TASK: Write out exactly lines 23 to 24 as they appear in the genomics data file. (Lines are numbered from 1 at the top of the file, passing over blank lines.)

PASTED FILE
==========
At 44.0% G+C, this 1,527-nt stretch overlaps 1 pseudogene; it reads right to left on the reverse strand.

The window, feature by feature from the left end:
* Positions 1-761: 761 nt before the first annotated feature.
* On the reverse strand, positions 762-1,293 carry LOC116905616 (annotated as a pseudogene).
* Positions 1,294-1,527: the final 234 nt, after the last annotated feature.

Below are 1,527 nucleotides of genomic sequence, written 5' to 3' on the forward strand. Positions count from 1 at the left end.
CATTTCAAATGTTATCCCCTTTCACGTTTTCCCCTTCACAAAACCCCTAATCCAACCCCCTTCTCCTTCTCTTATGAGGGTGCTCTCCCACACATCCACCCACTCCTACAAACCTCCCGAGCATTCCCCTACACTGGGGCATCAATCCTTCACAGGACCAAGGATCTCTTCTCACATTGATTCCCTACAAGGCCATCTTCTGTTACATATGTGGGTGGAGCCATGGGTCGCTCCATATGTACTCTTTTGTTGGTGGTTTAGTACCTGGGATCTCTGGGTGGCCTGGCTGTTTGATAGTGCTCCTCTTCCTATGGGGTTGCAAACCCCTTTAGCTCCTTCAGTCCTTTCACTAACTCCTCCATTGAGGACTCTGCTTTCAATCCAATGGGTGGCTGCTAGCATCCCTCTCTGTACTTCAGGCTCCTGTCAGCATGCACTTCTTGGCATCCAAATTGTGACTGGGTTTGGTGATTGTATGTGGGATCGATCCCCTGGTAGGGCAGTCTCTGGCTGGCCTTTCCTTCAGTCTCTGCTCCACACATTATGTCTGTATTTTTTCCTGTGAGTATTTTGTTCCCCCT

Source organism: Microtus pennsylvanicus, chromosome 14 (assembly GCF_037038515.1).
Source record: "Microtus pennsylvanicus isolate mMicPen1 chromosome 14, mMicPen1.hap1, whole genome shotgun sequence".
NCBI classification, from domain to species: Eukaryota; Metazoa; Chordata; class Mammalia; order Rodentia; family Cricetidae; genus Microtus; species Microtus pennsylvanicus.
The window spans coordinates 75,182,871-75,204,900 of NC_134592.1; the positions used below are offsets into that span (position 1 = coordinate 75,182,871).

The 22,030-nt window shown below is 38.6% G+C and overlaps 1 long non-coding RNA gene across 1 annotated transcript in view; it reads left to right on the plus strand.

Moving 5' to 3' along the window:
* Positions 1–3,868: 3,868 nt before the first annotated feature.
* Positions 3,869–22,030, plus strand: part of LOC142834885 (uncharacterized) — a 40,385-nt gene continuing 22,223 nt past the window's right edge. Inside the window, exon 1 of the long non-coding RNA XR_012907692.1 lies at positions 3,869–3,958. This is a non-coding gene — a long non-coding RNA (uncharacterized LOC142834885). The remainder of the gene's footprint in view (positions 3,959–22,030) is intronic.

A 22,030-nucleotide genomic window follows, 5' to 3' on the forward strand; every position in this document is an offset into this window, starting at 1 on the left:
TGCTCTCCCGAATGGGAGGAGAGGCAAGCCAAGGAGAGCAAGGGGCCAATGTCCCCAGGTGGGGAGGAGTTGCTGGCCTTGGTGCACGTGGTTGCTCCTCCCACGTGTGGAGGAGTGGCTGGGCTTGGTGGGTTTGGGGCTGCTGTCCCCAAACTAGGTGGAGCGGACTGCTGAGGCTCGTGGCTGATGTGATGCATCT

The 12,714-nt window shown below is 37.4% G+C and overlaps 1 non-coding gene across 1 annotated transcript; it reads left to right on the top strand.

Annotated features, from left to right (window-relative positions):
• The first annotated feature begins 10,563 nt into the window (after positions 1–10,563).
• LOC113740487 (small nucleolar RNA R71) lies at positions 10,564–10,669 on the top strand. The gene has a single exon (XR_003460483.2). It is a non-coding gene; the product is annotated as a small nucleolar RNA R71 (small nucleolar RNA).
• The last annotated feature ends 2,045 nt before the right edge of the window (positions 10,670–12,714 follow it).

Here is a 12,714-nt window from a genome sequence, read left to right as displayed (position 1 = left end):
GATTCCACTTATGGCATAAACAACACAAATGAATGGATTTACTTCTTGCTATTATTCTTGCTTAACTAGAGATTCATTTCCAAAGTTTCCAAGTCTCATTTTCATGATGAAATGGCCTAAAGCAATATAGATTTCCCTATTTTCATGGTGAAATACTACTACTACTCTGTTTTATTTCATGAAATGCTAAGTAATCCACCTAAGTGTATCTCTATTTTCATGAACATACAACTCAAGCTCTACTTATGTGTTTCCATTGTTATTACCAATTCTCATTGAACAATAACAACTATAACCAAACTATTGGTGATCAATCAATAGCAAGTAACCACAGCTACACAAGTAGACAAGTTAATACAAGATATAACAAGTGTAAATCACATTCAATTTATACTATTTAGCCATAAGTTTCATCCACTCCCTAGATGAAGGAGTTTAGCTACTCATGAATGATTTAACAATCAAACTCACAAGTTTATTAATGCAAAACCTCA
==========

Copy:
Here is a 12,714-nt window from a genome sequence, read left to right as displayed (position 1 = left end):
GATTCCACTTATGGCATAAACAACACAAATGAATGGATTTACTTCTTGCTATTATTCTTGCTTAACTAGAGATTCATTTCCAAAGTTTCCAAGTCTCATTTTCATGATGAAATGGCCTAAAGCAATATAGATTTCCCTATTTTCATGGTGAAATACTACTACTACTCTGTTTTATTTCATGAAATGCTAAGTAATCCACCTAAGTGTATCTCTATTTTCATGAACATACAACTCAAGCTCTACTTATGTGTTTCCATTGTTATTACCAATTCTCATTGAACAATAACAACTATAACCAAACTATTGGTGATCAATCAATAGCAAGTAACCACAGCTACACAAGTAGACAAGTTAATACAAGATATAACAAGTGTAAATCACATTCAATTTATACTATTTAGCCATAAGTTTCATCCACTCCCTAGATGAAGGAGTTTAGCTACTCATGAATGATTTAACAATCAAACTCACAAGTTTATTAATGCAAAACCTCA